Seems like behind bad scenes at times there is something good looming.
America the Beautiful sings of “purple mountain majesties,” but after deadly Hurricane Michael passed through Florida’s panhandle, it was the skies that turned an eerie purple
Florida Gov. Rick Scott called the hurricane an “absolute monster.” As of Thursday night, CBS News reported that at least six people died when the Category 4 hurricane, now downgraded to a tropical storm, made landfall on Florida’s Gulf Coast on Wednesday.
But even after the hurricane had moved on, its weather pattern affected the Florida skies. Reporters and residents shared images of post-storm skies ranging from a light lavender to a deep violet, and it turns out there’s a scientific explanation for the unusual hues, see video >>>
Florida-based First Coast News produced a short video of meteorologist Lauren Rautenkranz explaining the science behind it, noting that we normally see blue skies because blue wins out in a sort of scientific battle with violet.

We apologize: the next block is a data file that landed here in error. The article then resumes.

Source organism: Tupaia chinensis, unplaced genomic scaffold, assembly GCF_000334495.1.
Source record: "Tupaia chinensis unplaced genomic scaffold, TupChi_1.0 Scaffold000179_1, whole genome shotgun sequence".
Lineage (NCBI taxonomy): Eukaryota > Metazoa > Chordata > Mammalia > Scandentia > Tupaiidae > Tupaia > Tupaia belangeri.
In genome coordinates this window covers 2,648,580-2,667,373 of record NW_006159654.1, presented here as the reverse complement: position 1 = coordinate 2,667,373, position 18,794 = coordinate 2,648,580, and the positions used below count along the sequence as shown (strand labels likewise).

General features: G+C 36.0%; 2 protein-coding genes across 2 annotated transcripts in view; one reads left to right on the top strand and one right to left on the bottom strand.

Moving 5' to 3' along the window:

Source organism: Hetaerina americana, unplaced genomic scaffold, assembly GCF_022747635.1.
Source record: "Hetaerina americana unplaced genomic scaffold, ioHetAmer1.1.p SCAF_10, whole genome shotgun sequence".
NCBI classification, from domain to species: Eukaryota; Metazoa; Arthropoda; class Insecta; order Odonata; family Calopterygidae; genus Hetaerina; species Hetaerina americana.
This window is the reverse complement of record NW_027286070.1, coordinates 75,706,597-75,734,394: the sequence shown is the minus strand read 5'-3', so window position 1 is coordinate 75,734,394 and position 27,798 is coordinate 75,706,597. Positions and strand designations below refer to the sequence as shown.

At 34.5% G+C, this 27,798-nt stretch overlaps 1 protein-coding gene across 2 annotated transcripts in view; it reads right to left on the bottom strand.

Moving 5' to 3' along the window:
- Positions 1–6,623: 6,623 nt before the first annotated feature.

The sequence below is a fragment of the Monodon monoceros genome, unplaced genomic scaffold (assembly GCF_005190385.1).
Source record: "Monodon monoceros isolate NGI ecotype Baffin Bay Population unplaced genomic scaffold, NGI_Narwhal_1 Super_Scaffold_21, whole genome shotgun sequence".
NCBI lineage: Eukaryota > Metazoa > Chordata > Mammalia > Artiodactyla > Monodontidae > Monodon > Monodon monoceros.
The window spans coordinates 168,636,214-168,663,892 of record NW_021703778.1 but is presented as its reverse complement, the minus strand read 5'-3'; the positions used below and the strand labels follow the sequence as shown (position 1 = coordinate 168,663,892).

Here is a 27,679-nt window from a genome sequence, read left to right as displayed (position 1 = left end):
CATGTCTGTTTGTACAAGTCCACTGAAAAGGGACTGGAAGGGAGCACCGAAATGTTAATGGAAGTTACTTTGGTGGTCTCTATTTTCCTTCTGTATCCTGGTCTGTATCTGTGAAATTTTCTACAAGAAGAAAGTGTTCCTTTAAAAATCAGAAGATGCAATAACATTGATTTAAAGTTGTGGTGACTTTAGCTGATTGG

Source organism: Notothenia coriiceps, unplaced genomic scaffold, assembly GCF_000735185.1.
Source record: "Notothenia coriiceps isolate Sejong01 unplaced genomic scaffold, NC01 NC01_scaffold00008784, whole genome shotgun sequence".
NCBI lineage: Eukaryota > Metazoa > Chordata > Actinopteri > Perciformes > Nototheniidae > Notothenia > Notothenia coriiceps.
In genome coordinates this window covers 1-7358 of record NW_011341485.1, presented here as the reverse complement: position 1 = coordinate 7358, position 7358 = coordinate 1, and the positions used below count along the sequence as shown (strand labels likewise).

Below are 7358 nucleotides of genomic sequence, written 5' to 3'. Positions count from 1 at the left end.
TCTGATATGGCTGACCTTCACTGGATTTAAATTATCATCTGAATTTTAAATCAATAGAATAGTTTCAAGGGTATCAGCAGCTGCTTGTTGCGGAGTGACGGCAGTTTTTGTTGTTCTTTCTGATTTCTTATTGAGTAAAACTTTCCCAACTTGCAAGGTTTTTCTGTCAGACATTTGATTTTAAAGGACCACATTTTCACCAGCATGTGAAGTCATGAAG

“As sunlight shines down to Earth, most of the colors of the spectrum are able to reach the surface uninterrupted,” Rautenkranz said in the video. “But the shorter wavelengths, blue and violet, are scattered in every direction. This light bounces from particle to particle until it eventually reaches your eyes. But the sky doesn’t appear violet and blue because of our eyes’ limitations.”
Normally, she said, our eyes can only detect blue, because violet is the shortest wavelength of the color spectrum. But after the hurricane, the conditions were right for purple to make an appearance. The air was super-saturated, dew points were in the mid- and upper 70s, the sun was setting, and the hurricane’s clouds hung low to the ground.
“This combination allowed our eyes to see (the sky’s) true colors, since violet is there to begin with, we just don’t usually get to see it,” Rautenkrantz said. “The light was scattered around the moisture in the air, causing the magical purple color.”
The weather phenomenon brought some beauty to the destructive storm.